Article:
The global electronic dance music community celebrated a victory last week as Underworld conquered a first for EDM groups in the States. Never before has an electronic act performed live on late-night television. But that all changed when Underworld’s Karl Hyde, Rick Smith and Darren Emerson treated “Late Night With Jimmy Fallon” viewers to a live performance of “Always Loved a Film,” a collaboration for which they brought along electronic music staples Mark Knight and D. Ramirez.
Along with that feat, Underworld are also toasting the release of their latest album, Barking. Prior to the release of their new LP, Underworld hadn’t much tested the waters of collaboration, but Knight and Ramirez reached out to Hyde late last year to ask if he’d be interested in providing the vocal for their track “Downpipe.”
“That was one of the things which made it possible for us to think about collaborating with people,” Hyde tells MTV News of Knight and D. Ramirez, who also joined forces on the Barking track “Between Stars.”
“The whole collaboration thing on this album comes out of 20 years of having our work remixed, and you hear all these cool remixes, but it’s too late to collaborate with those people. The album is out and you’re on tour, but you’re thinking, ’That guy did something fantastic!’ and, ’If [only] we had that track on the album, instead of the one we had.’ After 20 years of that, Rick was like, ’Enough is enough, and let’s start jamming with these people!’ ”
That’s just what Underworld did. Their eighth studio album embraces their classic sound but adds an undeniably fresh vibe. From “Scribble,” the euphoric drum-and-bass collabo with fellow Brit High Contrast (a.k.a. Lincoln Barrett) to “Diamond Jigsaw,” a guitar-laden electro-pop track co-produced by veteran Paul van Dyk, to the piano-laced ballad “Louisiana,” Barking serves as a refreshing symphony of sounds and emotions.
“Every time I hear that song [’Louisiana’], I think, ’People might not get this when I say it, but it’s kind of dark.’ I had written the verse and the chorus with a piano and it was in the archive, and I said, ’I think there’s something here, something really strong and I think we need to make the rest of the tune,’ ” Hyde recalled. “So I said [to Rick], ’Let’s try something radical. We’ll get into the room with you on piano, we’ll have a beat box, and I’ll have a microphone!’ ” he explained.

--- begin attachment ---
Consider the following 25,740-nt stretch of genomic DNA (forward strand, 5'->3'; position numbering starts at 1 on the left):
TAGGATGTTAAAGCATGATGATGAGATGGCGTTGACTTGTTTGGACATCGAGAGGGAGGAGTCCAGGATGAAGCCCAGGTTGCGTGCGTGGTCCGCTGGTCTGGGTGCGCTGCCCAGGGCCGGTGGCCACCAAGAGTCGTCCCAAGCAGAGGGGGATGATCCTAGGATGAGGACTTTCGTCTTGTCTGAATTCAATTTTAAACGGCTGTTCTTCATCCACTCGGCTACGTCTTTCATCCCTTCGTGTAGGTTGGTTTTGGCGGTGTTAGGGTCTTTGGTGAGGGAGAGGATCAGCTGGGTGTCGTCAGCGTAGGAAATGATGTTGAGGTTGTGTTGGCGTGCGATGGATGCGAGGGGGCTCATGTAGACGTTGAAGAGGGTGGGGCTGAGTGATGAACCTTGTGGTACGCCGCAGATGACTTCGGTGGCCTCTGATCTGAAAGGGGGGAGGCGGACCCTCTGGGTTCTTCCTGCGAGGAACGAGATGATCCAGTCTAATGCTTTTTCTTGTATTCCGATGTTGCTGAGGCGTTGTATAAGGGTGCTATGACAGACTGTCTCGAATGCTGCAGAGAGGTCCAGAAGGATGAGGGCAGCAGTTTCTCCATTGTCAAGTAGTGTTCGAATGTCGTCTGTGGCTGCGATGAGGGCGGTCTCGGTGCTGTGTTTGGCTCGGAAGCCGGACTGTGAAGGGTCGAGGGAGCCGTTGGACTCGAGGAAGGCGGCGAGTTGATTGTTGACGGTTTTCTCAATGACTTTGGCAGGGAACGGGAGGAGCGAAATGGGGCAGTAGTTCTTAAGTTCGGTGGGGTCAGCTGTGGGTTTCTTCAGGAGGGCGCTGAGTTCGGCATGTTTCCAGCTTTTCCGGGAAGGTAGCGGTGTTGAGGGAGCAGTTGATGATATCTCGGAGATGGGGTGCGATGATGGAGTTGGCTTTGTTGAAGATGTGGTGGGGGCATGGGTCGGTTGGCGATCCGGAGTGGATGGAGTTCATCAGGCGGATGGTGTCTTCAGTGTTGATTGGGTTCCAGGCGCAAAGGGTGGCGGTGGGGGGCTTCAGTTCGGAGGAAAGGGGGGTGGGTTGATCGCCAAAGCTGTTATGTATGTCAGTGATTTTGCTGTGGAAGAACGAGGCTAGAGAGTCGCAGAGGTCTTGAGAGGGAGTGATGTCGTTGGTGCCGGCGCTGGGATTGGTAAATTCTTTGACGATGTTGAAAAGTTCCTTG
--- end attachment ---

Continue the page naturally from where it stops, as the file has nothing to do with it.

The move was a radical experiment for Underworld who typically work via the Internet. “Eventually, this song appeared and there it was, and we sort of crafted it in a really, really traditional way. When it was finished we just felt, we don’t want anyone to work on it; it’s done, it’s complete.”
Underworld continue to embrace the collaborative process, pairing up with dance music download giant Beatport for a remix contest focused on the album’s first track, “Bird 1″ (itself a collaboration with Deep Dish’s Dubfire), in which fans can compete to win a bag full of studio gear and more.
Hyde explained their reasons for agreeing to the Beatport initiative.
“If we remain an island, then people will think, ’These guys don’t want to interact. We can’t get in — they don’t even know we exist!’ And for us, it’s about communicating. It’s about keeping the doors open to the idea of finding something out. We’re not expecting anything; that’s kind of the best way to do it, but let’s see what happens. So if we found somebody, it might be somebody we end up collaborating with or it might end up being somebody we write for or somebody that we just support and give them all of our traffic.”
And what advice can Karl offer young hopefuls? “I say be honest, look inside yourself and [ask yourself], what do you want to do, not what do you think we want you to do. That would be the complete opposite of what we’re looking for. Just be yourself and keep doing that because that’s the thing that will connect with a lot of people.”
What do you think of Underworld’s new album? Tell us in the comments!